First, individuals can consult with a lawyer to have a consistent and intended estate plan in place. The well-drafted Will and Enduring Power of Attorney can provide clear intentions and directions so that your loved ones know with certainty what you wanted to do with your money and assets.

Avoiding probate is not the only reason you should have when transferring property into the names of other joint tenants. It is usually not a good reason at all.

  • What does joint tenancy mean? Can a Will sever a joint tenancy?
  • What compensation should I give my personal representative? Is the compensation I give to a personal representative taxable income?
  • If my estate is not big enough to cover my debts, will my beneficiaries be responsible for paying these debts?
  • Should I designate a beneficiary and possibly an alternate beneficiary on my investment accounts and insurance policies?
  • How do I avoid litigation in regard to my estate after I die?
  • My spouse and I separated a long time ago. Would he or she have a claim on my estate?
  • My obvious choices for the roles of the personal representative of my Will, Attorney of my EPA and Agent of my PD live outside of Alberta. Is this a problem?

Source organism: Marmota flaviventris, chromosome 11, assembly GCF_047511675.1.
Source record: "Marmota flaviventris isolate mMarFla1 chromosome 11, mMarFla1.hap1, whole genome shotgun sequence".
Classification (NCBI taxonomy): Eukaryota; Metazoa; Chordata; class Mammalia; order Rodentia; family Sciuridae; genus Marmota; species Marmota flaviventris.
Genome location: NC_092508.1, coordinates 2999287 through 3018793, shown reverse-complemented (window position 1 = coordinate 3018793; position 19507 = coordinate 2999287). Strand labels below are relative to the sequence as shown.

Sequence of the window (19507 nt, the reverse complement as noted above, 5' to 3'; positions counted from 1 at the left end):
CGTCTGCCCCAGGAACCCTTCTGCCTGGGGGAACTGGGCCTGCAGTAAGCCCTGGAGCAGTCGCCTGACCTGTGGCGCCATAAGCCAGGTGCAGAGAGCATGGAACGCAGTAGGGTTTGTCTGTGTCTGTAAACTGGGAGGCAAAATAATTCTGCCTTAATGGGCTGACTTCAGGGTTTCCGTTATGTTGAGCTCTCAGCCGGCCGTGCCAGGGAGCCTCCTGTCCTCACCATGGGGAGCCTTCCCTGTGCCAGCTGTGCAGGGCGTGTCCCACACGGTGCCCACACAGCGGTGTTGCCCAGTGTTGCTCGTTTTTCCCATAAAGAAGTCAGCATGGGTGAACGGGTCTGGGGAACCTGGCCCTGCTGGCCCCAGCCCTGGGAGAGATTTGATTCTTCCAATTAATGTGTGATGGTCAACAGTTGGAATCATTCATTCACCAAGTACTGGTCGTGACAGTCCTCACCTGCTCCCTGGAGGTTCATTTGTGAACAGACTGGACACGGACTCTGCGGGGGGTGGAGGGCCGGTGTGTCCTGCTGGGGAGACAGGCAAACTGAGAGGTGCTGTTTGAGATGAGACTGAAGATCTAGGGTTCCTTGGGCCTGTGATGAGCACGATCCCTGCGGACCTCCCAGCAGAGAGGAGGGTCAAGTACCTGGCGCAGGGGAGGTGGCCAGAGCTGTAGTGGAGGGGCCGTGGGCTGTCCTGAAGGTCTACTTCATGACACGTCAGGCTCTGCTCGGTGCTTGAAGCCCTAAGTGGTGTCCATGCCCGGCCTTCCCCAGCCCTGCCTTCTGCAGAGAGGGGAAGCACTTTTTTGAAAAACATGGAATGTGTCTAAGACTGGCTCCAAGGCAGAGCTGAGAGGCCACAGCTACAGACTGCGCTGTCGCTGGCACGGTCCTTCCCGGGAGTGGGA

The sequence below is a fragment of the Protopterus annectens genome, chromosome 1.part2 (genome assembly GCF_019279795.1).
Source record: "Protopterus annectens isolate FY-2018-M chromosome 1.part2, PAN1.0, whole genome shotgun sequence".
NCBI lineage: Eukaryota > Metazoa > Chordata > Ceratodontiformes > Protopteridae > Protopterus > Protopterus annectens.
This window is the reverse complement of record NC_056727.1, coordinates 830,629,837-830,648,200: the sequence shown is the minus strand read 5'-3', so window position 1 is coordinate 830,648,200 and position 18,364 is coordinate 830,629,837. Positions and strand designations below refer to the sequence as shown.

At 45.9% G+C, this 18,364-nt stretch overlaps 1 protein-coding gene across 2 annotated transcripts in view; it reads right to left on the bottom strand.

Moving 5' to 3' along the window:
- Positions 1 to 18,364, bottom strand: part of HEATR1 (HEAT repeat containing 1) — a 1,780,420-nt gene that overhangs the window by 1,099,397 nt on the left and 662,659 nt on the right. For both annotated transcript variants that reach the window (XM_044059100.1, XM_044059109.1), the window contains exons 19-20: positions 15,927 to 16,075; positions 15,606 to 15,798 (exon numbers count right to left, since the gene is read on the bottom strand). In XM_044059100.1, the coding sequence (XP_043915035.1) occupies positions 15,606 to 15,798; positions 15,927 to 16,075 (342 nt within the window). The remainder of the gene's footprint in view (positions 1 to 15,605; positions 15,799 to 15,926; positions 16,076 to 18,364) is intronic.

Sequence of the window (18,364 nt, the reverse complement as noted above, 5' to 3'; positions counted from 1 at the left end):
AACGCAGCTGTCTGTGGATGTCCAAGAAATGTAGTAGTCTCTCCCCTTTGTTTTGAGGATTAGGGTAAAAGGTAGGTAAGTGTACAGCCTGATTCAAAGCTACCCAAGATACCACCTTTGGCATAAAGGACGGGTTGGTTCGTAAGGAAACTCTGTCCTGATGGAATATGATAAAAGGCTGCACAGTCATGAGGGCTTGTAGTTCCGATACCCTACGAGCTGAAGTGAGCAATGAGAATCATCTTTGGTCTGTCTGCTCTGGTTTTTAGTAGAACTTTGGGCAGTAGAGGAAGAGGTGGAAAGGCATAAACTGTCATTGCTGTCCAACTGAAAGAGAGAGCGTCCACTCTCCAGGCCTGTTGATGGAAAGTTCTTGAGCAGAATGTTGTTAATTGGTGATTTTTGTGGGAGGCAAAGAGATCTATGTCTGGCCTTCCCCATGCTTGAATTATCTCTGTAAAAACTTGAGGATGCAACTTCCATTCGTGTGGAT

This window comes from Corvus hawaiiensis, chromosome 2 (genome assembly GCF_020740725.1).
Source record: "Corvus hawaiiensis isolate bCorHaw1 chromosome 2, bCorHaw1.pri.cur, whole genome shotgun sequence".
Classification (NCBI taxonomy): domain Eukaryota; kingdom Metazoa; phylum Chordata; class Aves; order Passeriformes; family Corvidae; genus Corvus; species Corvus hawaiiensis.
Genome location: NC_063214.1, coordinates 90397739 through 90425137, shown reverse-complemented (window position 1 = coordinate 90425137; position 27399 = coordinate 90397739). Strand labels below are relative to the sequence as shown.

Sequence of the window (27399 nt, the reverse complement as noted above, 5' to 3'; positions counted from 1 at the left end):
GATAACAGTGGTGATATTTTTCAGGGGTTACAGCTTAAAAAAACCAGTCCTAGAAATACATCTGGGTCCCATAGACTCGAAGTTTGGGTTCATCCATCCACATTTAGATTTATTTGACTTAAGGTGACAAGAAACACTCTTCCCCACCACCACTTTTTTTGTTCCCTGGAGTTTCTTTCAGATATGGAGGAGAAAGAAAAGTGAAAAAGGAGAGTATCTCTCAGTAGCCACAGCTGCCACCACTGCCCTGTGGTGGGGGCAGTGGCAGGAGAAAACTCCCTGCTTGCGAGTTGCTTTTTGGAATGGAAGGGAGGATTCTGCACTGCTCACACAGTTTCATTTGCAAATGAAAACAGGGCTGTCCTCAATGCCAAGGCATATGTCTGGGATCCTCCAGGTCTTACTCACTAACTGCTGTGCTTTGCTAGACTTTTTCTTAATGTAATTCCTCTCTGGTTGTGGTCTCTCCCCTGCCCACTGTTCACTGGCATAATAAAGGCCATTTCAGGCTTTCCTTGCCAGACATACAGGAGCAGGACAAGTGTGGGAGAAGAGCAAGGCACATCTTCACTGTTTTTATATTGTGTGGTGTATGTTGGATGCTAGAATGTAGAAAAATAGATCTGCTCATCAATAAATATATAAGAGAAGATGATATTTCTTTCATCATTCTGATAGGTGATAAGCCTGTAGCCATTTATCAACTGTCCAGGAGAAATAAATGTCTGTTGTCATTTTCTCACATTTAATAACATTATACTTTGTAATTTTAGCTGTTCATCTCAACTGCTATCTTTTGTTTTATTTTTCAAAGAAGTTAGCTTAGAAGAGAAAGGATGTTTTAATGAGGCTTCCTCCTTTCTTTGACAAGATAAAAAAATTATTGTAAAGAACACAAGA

• Can I leave an adult child out of my Will?
  • How can I protect my estate from being depleted when my EPA is in effect?
  • Within a blended family scenario, how can I provide for both my new spouse and my children from a previous relationship?
  • Can I just use a Will template form? Would it be valid?

Paula Kinoshita

NOTICE TO READER: The summaries of legal rights and remedies described above are general references to the Alberta laws existing at the date of the publication and may not apply to the reader’s individual circumstances. Also, the laws may change. These legal summaries are not to be relied upon as applicable to your individual circumstances and are subject to a complete review of the facts and applicable laws in every case.